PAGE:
It’s a story of a boy who transcends emotional boundaries to avenge his father’s humiliation. It’s also a story of a father who finally conquers his fears with the death of his beloved son-turned-Maoist. The later, perhaps, is a better accomplishment as the author turns the story around quite skillfully.
As the book begins, the animosity between the landowning and peasant classes of Bhagatpur and Tesri village finds itself at crossroads with the occurrence of an embarrassing incident. It was a normal day for Ramu Hajjam, tending to his chores — that of a small time barber in a small village — under a banyan tree. But a silly mistake on his part results in an injury on Subedar Singh’s cheek, changing the course of two people — Ramu and his son Pawan, who watch helplessly as his father was beaten up mercilessly for a fault that was worthy of forgiveness. An unannounced wave of rebel, however, gathers momentum after this incident. This would rewrite the future of Bhagatpur and Tesri.
Subedar’s remorseless blows on a despicable Ramu left chagrined Pawan with hatred in his heart and revenge in his mind.
On the other side of river, Kareh Maoists await such incidents as much eagerly as they disliked them. For it would brighten their chances of fresh recruitment. A few days after Ramu’s inclement bashing, three Maoists from Mukhdoompur approach him when he was on his way to his haat with Pawan. They urge Ramu to assist them in their fight against the land-owners and government officials. Maoists certainly leave an impression, but not on Ramu. His perturbed son, Pawan, whose unsurpassed aim had been to avenge blows that his father suffered, gets enticed with the idea of being a rebel.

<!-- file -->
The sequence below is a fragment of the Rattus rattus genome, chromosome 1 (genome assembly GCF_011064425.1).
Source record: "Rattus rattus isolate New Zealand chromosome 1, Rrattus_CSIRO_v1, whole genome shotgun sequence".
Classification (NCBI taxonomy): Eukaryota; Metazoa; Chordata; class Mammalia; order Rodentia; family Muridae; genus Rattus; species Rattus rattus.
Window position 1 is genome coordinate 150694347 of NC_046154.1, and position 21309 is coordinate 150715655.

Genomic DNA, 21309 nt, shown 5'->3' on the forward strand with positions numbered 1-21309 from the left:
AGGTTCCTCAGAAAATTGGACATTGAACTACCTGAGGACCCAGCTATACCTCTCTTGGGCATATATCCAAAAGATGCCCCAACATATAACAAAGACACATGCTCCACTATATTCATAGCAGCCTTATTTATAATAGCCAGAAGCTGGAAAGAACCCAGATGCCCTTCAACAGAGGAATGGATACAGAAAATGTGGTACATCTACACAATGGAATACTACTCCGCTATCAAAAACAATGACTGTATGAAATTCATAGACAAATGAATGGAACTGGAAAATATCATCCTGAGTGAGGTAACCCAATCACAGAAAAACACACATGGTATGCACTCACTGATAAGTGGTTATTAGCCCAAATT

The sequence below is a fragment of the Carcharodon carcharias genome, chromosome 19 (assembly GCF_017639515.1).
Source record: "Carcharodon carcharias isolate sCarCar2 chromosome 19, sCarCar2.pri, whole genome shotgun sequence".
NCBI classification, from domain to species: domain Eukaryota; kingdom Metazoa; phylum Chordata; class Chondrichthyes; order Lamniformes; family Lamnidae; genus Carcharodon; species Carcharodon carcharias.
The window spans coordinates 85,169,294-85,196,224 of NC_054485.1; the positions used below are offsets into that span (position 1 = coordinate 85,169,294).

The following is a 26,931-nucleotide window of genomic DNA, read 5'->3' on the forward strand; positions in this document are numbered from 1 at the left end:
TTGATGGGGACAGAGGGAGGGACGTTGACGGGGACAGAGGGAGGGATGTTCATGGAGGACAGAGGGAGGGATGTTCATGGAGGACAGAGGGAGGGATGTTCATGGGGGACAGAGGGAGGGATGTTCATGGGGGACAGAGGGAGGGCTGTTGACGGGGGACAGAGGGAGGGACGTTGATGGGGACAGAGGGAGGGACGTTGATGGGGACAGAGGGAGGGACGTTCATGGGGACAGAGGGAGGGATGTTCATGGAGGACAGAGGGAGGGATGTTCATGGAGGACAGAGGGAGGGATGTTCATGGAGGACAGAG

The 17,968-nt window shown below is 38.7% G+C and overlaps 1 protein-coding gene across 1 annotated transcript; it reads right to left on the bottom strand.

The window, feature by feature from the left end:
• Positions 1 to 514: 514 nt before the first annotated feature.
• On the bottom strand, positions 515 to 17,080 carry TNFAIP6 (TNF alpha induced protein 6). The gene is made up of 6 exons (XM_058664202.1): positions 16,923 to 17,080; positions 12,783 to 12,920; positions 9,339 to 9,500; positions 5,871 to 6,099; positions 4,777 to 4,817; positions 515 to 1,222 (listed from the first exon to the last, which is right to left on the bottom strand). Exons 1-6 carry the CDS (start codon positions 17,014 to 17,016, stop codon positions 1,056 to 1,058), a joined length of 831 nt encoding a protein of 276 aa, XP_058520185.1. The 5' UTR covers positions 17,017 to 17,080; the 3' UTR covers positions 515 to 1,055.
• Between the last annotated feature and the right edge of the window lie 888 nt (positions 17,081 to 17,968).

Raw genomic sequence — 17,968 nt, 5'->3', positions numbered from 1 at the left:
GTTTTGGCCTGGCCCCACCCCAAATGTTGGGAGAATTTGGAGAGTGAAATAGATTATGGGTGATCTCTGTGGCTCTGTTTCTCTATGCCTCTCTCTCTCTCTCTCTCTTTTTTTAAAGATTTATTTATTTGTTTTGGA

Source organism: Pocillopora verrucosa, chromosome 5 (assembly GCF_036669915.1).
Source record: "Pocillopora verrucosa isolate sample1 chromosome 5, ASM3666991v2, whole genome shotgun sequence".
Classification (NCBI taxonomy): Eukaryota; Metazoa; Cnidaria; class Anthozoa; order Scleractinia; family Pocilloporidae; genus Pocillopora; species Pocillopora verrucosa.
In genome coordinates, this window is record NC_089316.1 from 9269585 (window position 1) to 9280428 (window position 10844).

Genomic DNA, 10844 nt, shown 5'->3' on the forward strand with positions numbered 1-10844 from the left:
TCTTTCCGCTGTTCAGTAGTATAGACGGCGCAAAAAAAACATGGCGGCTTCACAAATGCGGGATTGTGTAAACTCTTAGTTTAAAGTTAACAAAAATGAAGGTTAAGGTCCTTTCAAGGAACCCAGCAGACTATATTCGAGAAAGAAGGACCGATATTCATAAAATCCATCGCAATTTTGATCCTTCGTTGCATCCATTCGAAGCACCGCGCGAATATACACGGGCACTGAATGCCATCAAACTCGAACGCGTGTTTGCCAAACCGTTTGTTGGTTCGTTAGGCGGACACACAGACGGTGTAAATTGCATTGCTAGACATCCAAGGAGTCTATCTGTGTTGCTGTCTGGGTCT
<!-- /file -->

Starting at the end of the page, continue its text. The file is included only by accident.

Dragged further into the abyss, Pawan makes up his mind to explore the offer Maoists presented to his father. His transition had begun. Village’s popular compounder, Murli, who Pawan often assisted, became the source of Maoists whereabouts for bewildered Pawan.
The author gives a very profound description of this transition putatively touching the sensitive issue of Maoism, which has inevitably gripped India. That Maoists have taken to arms not by choice is not just rhetoric. Perhaps.
At first, it seemed like the sympathies of the author was with Maoists. The initial chapters trace the story of Pawan, who join Maoists. But soon the author arrive at a point where he makes it clear that contrary to what the readers think The Inexplicable Unhappiness of Ramu Hajjam actually is the story of his father. By the time the book ends, Ramu eventually overcomes his fears.
Expectedly, Pawan gets an opportunity to take his revenge when Achal Singh Mukhia (head of the village), known for his atrocities, decides to walk down to Dumri, a village in the vicinity to board a bus to the district headquarters in connection with an old criminal case with his arch rival Pratap Singh. As fearful thoughts gyrates Mukhia’s mind, an ambush by a group of Maoists (headed by Pawan) ends Mukhia’s case.
Consequently, during attempted loot at a government rice mill, a police trap and kill Pawan and one of his associates. The Inexplicable Unhappiness of Ramu Hajjam could have ended at that moment, but if looked from the prism of spirituality, it becomes the beginning of another perennial saga as the author takes you to the concluding chapters.
Hearing about his son, Ramu Hajjam once again, as he often did in this story, dreams about a saint. These dreams, which had become the source of confrontations, always leave him perplexed. but his son’s loss show him the meaning of life, which he would have escaped it if he could. He discovered the path that leads him to enlightenment.
The author very smartly rests his book on an important issue of Maoism to convey his message of spirituality in the end.